Women demand action now to end GBV

Date: November 23, 2013
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Johannesburg, 23 November: The Southern African region is in a state of emergency. Governments across the region must to act now to reduce the levels of GBV to guarantee women’s human rights. This requires a holistic approach that includes constitutional and legal measures, social, political and economic empowerment, political leadership, and a fundamental change of attitudes from the bedroom to the boardroom.

This is the key message of Gender Links (GL), a Southern African NGO that coordinates the SADC Gender Protocol Alliance on 25 November 2013, International Day for the Eradication of Violence Against Women and the start of the Sixteen Days of Activism. The campaign runs until 10 December, International Human Rights Day.

In four provinces of Zambia 89% of women experienced gender violence at least once in their lifetime. The comparable figures for Lesotho are 86%; for Zimbabwe 68%, for Botswana 67%, and 24% in Mauritius. In four provinces of South Africa- 77% women in Limpopo, 45% in the Western Cape, over 51% in Gauteng and 36% in KwaZulu Natal have experienced some form of violence in their lifetime.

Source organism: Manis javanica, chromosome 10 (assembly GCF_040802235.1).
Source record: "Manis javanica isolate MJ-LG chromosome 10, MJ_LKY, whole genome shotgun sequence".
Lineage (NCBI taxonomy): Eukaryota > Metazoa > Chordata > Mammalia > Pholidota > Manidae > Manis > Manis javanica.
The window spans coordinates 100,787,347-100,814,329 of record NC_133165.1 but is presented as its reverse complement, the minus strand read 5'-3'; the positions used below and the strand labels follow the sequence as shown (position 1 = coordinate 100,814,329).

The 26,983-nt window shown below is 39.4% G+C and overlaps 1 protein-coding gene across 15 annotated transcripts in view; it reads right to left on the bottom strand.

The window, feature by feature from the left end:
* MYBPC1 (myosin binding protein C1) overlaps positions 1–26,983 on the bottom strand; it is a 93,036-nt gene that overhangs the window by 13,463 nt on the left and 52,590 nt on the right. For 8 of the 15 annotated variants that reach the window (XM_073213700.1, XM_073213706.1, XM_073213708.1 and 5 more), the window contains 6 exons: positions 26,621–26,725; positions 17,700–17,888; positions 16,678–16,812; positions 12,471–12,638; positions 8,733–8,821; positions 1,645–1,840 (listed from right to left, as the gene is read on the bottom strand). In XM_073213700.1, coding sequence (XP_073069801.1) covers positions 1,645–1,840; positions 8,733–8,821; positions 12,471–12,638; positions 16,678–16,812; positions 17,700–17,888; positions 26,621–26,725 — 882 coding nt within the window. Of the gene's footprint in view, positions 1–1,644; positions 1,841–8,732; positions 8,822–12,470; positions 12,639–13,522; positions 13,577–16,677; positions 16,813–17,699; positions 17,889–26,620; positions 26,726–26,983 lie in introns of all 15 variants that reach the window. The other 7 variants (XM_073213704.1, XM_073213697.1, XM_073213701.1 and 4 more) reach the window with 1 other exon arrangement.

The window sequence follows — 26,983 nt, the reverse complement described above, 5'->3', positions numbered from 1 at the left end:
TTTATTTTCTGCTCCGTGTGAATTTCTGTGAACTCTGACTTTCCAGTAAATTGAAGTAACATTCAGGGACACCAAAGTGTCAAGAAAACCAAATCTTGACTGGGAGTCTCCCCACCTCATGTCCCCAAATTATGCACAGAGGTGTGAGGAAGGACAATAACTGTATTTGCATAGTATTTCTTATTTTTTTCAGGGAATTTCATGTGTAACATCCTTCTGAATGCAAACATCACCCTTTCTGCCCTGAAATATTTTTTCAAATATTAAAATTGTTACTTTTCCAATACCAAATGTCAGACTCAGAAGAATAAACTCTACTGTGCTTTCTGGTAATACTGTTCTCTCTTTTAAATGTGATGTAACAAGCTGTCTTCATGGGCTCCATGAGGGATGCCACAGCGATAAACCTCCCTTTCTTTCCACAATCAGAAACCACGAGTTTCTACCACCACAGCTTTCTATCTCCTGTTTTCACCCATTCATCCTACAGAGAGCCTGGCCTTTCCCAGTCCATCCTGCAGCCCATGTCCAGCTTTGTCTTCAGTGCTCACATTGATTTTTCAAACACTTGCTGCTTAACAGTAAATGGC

These are the findings of Violence Against Women (VAW) baseline studies conducted by GL and partner organisations.

“For us, the campaign to end violence is a 365 day campaign,” said GL CEO Colleen Lowe Morna. “However we will use the political and media attention accorded to the Sixteen Days of Activism to raise awareness on the extent, causes, effects, and efforts to end GBV as highlighted in the various studies we have conducted. Through the launch of various country barometers on progress towards achieving the 28 targets of the SADC Gender Protocol, we will send out the message that GBV does not occur in a vacuum. It is part of a broader campaign to ensure that gender equality is achieved.”

GL commemorates the campaign under the banner Peace begins at home. The theme recognises that the highest form of violence that women experience is perpetrated by their partners. Intimate partner violence (IPV) requires strategies that aim to stop the war at home.